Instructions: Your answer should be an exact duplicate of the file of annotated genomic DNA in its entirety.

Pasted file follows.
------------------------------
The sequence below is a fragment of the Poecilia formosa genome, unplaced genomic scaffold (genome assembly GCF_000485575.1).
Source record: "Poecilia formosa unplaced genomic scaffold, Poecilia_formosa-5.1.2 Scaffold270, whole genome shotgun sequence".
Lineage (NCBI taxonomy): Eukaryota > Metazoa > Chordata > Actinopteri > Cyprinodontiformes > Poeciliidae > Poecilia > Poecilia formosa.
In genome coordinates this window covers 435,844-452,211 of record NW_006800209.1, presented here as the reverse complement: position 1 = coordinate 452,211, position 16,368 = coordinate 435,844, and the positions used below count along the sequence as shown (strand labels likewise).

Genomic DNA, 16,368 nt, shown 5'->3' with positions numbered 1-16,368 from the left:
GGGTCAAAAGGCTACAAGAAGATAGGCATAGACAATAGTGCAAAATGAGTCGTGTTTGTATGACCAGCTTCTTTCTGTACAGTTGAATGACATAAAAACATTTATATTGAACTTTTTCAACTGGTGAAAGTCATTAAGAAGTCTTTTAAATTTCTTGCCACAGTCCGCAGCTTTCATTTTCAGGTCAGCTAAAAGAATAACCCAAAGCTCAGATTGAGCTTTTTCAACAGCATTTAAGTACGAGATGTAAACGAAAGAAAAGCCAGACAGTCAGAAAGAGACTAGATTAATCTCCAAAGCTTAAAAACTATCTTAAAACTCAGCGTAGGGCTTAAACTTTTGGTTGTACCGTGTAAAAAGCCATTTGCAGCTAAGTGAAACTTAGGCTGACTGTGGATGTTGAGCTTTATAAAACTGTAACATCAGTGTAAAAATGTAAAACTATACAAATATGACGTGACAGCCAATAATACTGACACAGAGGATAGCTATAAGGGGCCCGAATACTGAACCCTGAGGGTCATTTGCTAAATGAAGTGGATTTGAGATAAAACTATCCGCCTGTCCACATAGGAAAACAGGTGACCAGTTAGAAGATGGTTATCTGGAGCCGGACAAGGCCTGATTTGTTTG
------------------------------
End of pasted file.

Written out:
The sequence below is a fragment of the Poecilia formosa genome, unplaced genomic scaffold (genome assembly GCF_000485575.1).
Source record: "Poecilia formosa unplaced genomic scaffold, Poecilia_formosa-5.1.2 Scaffold270, whole genome shotgun sequence".
Lineage (NCBI taxonomy): Eukaryota > Metazoa > Chordata > Actinopteri > Cyprinodontiformes > Poeciliidae > Poecilia > Poecilia formosa.
In genome coordinates this window covers 435,844-452,211 of record NW_006800209.1, presented here as the reverse complement: position 1 = coordinate 452,211, position 16,368 = coordinate 435,844, and the positions used below count along the sequence as shown (strand labels likewise).

Genomic DNA, 16,368 nt, shown 5'->3' with positions numbered 1-16,368 from the left:
GGGTCAAAAGGCTACAAGAAGATAGGCATAGACAATAGTGCAAAATGAGTCGTGTTTGTATGACCAGCTTCTTTCTGTACAGTTGAATGACATAAAAACATTTATATTGAACTTTTTCAACTGGTGAAAGTCATTAAGAAGTCTTTTAAATTTCTTGCCACAGTCCGCAGCTTTCATTTTCAGGTCAGCTAAAAGAATAACCCAAAGCTCAGATTGAGCTTTTTCAACAGCATTTAAGTACGAGATGTAAACGAAAGAAAAGCCAGACAGTCAGAAAGAGACTAGATTAATCTCCAAAGCTTAAAAACTATCTTAAAACTCAGCGTAGGGCTTAAACTTTTGGTTGTACCGTGTAAAAAGCCATTTGCAGCTAAGTGAAACTTAGGCTGACTGTGGATGTTGAGCTTTATAAAACTGTAACATCAGTGTAAAAATGTAAAACTATACAAATATGACGTGACAGCCAATAATACTGACACAGAGGATAGCTATAAGGGGCCCGAATACTGAACCCTGAGGGTCATTTGCTAAATGAAGTGGATTTGAGATAAAACTATCCGCCTGTCCACATAGGAAAACAGGTGACCAGTTAGAAGATGGTTATCTGGAGCCGGACAAGGCCTGATTTGTTTG